Saturday, 01 October 2016 16:03

hartelsa whitemirror
A couple of weeks ago, I had a mad craving for Chinese food. And it had to be Chinese—not Thai or Japanese or Indian. Chinese.

Now, I love Chinese food—as I do just about any kind of food, to be frank—but this was a real craving.

It was only when I was halfway through my lunch that I realized where my craving came from. I was reading—and enjoying—The White Mirror by Elsa Hart.

Hart’s excellent second novel looks at the politics and culture of China during the 1700s.

In my Associated Press review of The White Mirror, I wrote, “Hart’s precise research makes 18th century China seem fresh and relevant as she steeps The White Mirror with vivid scenery and believable characters. Hart manages to find the commonalities between centuries while keeping the sensibilities of historical China.”

This isn’t the first time my reading has merged into my meals. In fact, it happens quite often.

Naomi Hirahara’s Sayonara Slam had me rushing to my favorite sushi restaurant to bond, no doubt, with her character Mas Arai, an eightysomething Japanese-American gardener.

Elaine Viets’ Brain Storm had me wanting gooey butter cake, a specialty of St. Louis, where the novel is set. Of course, being from Missouri, I am quite familiar with this regional dessert.

Charles Todd’s The Shattered Tree had me thinking about the big English breakfasts I had several years ago at an inn near Salisbury, England.

seguraalex downthedarkestcrner
vietselaine brainstorm
Down the Darkest Street
by Alex Segura encouraged me to have dinner at John Martin’s Pub in Coral Gables, Florida, one of the many Miami spots the author references in his Miami-based novel.

Boston cuisine played heavy in my mind while I read Ingrid Thoft’s Brutality and Pamela Wechsler’s Mission Hill, both of which take place there.

I was ready for some blue crab, crab cakes, and pit beef after reading Wilde Lake by Laura Lippman, even though none of those dishes are even mentioned in this Baltimore-based novel.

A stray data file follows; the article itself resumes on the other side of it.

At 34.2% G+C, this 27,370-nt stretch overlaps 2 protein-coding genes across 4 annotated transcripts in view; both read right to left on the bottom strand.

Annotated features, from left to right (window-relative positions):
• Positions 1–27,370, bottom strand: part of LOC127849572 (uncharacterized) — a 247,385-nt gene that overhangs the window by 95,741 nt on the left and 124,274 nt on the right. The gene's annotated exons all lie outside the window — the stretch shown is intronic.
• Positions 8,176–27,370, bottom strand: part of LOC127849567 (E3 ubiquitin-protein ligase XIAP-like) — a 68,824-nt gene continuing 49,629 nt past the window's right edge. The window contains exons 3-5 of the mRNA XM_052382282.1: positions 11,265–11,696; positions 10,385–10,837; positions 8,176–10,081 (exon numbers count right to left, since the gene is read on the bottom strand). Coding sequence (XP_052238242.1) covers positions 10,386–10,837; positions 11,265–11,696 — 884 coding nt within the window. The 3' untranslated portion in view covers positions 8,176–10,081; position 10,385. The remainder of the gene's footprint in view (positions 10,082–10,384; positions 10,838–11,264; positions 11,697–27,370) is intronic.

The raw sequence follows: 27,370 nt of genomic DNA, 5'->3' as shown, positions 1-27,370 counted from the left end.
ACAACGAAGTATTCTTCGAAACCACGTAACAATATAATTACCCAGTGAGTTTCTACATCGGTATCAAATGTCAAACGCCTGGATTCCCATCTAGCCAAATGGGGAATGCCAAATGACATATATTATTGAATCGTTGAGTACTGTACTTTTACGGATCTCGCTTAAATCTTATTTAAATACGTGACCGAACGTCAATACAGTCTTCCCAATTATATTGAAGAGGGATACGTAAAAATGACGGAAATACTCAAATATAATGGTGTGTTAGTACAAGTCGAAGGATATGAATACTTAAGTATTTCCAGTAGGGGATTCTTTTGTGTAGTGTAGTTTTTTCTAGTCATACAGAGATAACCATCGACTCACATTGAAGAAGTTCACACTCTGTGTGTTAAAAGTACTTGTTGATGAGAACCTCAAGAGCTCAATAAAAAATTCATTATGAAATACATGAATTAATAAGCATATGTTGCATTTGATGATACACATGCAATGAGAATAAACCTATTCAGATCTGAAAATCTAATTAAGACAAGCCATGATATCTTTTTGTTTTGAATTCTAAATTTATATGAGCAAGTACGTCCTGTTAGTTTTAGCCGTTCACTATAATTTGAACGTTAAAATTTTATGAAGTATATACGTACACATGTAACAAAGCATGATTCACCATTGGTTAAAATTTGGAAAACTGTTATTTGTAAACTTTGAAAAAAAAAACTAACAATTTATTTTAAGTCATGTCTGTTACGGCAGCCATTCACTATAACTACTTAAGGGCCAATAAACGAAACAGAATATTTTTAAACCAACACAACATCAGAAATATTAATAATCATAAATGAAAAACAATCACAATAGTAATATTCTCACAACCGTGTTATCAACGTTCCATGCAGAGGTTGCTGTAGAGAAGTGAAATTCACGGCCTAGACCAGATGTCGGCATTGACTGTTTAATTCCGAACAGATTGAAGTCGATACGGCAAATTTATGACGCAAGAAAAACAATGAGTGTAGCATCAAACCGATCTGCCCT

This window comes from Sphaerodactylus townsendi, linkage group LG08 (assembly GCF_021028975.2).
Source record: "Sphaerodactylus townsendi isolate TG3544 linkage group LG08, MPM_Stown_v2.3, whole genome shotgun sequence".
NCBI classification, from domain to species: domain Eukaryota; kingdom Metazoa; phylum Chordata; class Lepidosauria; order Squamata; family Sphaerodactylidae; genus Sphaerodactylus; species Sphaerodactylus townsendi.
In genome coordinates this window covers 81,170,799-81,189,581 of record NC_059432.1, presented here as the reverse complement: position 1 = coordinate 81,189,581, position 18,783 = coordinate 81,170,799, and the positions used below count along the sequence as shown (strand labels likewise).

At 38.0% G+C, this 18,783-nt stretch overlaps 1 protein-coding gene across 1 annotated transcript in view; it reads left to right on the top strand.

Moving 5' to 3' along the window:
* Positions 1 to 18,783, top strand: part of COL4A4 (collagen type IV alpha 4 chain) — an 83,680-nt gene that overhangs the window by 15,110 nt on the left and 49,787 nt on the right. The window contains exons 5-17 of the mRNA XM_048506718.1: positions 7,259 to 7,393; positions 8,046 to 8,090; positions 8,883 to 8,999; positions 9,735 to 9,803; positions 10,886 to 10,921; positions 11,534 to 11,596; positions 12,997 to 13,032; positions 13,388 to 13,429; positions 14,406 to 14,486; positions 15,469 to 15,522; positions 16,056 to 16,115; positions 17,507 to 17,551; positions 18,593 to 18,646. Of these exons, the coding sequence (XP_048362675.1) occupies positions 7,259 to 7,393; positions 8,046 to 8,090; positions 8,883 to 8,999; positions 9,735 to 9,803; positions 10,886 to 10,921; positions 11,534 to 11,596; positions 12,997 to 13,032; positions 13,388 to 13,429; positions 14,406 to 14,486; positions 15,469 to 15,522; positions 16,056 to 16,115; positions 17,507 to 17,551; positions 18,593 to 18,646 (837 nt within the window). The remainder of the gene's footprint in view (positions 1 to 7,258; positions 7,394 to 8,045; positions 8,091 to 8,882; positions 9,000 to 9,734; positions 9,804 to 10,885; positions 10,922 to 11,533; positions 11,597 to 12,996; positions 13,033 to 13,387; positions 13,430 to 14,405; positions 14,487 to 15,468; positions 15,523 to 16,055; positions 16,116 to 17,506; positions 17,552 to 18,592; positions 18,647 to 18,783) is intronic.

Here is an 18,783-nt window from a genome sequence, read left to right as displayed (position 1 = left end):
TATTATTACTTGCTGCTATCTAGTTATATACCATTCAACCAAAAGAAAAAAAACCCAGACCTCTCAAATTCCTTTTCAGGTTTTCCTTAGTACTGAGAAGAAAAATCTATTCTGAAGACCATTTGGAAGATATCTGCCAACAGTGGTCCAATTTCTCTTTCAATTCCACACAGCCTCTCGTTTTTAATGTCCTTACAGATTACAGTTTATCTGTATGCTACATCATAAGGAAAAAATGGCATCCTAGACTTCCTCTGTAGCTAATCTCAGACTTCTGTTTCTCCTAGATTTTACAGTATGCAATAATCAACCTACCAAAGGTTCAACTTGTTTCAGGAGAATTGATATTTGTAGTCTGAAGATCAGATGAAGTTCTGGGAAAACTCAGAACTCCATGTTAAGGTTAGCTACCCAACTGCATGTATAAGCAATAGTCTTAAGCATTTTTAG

Linda Fairstein’s Killer Look had me longing for New York City and the wonderful restaurants set there. Of course, I feel that way every time I read one of Fairstein’s novels about Alex Cooper.

A recent interview with Joanne Fluke, which will appear in the winter issue of Mystery Scene, made me dream of pastries and those famous chocolate chip crunch cookies that are the specialty of her baker and sleuth Hannah Swensen. Fluke also brings those chocolate chip crunch cookies to each of her book signings for her fans. Another reason to attend one of her events—buy a book and enjoy a cookie.

Ace Atkins’ The Innocents had me longing for fried catfish and shrimp and grits, which I’ve enjoyed many times in Mississippi, where the author’s Quinn Colson novels are set. Again, food isn’t mentioned Atkins’ series—except when Quinn’s mother is cooking—but the subliminal message was there nevertheless.

And my food memories were strong when I read Jason Miller’s Red Dog, which takes place in the Little Egypt area of Illinois. This area includes Cairo, Illinois, which is located seven miles from my family farm and where I was born. Red Dog had me longing for Shemwell’s Barbeque, where my parents and I used to go a lot. I would love to have one of Shemwell’s bbq sandwiches with its hot bbq sauce.

So, readers, do you have food cravings when you read a mystery?

By the way, I just started the latest Randy Wayne White novel, Seduced, and I really want some orange juice. (If you read the novel, you’ll understand why.)

Eating With Mystery Writers
Wednesday, 28 September 2016 18:20

girlonthetrain emilyblunt
I am not a fan of process stories—those statistics-laden stories meant to tell us how things work. Usually, they just make my eyes glaze over.

But when it comes to books and reading habits, I am happy to hear statistics that show good news.

According to The New York Times, paperback book sales are up. Independent bookstores are thriving again, and e-book sales have tumbled.